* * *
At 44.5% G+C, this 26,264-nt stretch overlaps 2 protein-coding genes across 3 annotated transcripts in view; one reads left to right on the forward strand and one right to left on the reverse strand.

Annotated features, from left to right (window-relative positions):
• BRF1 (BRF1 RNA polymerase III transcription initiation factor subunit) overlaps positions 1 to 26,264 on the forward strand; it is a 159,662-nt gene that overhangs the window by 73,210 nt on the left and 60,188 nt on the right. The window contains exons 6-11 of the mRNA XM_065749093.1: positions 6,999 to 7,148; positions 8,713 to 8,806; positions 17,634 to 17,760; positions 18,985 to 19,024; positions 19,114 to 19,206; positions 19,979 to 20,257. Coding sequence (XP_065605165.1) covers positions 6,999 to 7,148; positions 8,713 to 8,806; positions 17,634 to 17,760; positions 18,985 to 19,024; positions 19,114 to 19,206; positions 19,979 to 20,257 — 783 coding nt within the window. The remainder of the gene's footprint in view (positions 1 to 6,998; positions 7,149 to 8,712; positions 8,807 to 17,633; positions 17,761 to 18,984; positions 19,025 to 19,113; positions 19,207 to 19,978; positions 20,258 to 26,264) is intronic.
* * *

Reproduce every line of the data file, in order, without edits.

At 44.5% G+C, this 26,264-nt stretch overlaps 2 protein-coding genes across 3 annotated transcripts in view; one reads left to right on the forward strand and one right to left on the reverse strand.

Annotated features, from left to right (window-relative positions):
• BRF1 (BRF1 RNA polymerase III transcription initiation factor subunit) overlaps positions 1 to 26,264 on the forward strand; it is a 159,662-nt gene that overhangs the window by 73,210 nt on the left and 60,188 nt on the right. The window contains exons 6-11 of the mRNA XM_065749093.1: positions 6,999 to 7,148; positions 8,713 to 8,806; positions 17,634 to 17,760; positions 18,985 to 19,024; positions 19,114 to 19,206; positions 19,979 to 20,257. Coding sequence (XP_065605165.1) covers positions 6,999 to 7,148; positions 8,713 to 8,806; positions 17,634 to 17,760; positions 18,985 to 19,024; positions 19,114 to 19,206; positions 19,979 to 20,257 — 783 coding nt within the window. The remainder of the gene's footprint in view (positions 1 to 6,998; positions 7,149 to 8,712; positions 8,807 to 17,633; positions 17,761 to 18,984; positions 19,025 to 19,113; positions 19,207 to 19,978; positions 20,258 to 26,264) is intronic.